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In electrostatic conditions does it make sense to have a dielectric material with a non-zero induced surface density of charge at one surface and no induced surface charge density at the opposite surface? This is the result I've found for a dielectric sphere surrounding a conducting sphere with a net charge Q, but I'm not sure it is correct. The result I obtained is that at the inner surface the charge density is just the one corresponding to the conducting sphere and at the outter surface the charge density is zero, does this make sense? Obviously this could not happen if it were a conducting material instead of a dielectric. Is this result due to the polarization inside the material?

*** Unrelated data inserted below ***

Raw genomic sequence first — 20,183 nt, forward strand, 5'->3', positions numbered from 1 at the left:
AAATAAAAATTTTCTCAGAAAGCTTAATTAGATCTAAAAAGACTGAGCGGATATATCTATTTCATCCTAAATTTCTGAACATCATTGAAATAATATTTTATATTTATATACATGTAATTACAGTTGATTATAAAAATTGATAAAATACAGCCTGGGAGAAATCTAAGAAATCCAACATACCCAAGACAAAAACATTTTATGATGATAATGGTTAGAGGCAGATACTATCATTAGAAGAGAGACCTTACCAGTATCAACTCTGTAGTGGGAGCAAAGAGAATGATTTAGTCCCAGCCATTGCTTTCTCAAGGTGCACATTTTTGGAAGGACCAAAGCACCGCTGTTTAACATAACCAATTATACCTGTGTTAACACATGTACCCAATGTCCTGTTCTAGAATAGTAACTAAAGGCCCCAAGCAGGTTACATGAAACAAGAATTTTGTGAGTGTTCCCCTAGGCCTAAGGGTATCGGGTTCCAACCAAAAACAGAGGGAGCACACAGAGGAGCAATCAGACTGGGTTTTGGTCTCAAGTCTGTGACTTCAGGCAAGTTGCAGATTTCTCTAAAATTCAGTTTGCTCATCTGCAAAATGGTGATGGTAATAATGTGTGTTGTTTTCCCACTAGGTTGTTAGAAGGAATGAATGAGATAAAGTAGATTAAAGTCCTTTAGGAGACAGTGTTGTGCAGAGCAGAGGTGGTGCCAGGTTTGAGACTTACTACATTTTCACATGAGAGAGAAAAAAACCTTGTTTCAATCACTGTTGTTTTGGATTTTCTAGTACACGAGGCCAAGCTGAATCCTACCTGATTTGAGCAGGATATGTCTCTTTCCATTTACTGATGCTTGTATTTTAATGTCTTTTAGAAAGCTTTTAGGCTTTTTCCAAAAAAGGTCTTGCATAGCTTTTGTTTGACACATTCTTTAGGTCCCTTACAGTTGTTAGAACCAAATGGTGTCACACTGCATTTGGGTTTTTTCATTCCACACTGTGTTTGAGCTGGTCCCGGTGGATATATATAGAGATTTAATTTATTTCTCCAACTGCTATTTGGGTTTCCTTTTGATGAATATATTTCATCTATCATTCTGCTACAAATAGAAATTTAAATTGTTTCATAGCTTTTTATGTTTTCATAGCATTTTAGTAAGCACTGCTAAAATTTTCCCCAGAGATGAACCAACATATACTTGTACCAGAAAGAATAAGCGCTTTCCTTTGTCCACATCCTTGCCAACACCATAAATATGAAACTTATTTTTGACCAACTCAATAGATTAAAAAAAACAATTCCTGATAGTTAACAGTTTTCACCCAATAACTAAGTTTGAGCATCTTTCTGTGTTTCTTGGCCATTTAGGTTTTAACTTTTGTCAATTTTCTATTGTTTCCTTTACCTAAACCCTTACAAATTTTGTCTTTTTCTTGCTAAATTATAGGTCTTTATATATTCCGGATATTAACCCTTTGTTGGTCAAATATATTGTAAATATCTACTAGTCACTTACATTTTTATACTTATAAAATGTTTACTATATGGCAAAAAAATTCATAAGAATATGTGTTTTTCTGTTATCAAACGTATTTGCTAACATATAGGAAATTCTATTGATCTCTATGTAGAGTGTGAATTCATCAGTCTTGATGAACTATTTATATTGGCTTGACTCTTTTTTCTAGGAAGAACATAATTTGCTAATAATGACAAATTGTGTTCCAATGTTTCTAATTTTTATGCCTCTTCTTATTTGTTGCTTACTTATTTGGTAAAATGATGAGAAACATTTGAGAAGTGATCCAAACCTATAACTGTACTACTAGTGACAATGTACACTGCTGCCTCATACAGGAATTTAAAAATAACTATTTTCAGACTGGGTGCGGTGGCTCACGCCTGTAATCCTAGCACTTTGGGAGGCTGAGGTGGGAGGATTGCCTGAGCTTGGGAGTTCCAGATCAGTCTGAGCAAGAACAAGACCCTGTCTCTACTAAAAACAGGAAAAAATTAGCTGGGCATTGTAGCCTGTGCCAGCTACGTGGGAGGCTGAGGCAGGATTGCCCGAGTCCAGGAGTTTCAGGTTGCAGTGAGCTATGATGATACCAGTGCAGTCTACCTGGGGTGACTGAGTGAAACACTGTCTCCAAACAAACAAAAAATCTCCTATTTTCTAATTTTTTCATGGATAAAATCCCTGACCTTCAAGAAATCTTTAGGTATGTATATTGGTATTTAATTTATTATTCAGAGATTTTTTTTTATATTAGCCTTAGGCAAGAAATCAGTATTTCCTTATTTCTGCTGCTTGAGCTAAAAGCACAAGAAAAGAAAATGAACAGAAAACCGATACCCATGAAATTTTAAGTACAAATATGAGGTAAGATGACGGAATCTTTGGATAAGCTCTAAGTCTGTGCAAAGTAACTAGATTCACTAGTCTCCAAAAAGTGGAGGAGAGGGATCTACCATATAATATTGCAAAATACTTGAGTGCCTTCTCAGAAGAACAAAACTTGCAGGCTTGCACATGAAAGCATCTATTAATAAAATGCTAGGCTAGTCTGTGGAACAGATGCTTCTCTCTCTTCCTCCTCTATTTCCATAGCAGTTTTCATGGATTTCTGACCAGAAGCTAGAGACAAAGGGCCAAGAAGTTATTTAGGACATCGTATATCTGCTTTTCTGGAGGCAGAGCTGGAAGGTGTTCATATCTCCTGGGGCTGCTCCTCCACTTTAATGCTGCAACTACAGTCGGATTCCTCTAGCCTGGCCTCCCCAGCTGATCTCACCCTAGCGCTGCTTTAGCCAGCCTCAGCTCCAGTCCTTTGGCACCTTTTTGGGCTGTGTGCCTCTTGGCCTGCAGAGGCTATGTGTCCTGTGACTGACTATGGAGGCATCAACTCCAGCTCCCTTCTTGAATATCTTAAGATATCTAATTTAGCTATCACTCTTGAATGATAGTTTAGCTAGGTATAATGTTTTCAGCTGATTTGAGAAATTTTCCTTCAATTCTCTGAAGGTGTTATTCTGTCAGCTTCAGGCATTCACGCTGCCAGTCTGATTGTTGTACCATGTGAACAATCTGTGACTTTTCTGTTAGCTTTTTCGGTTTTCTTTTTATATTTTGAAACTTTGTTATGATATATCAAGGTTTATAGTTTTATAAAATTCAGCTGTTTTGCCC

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When you apply an electric field to an interface of dielectrics with different conductivities, in general, a free areal interface charge will accumulate so that the normal current continuity condition will be satisfied. See Surface charge density in conducting plate and Free charge in a dielectric .

Regarding your spheres. If I understand correctly, the inner conducting sphere has a surface charge and the outer not conducting dielectric sphere has no free surface charge. This is correct and corresponds to the continuity of electric displacement. As a consequence of Gauss law, you should have an electric displacement corresponding to the inner charge at the dielectric sphere surface and beyond.

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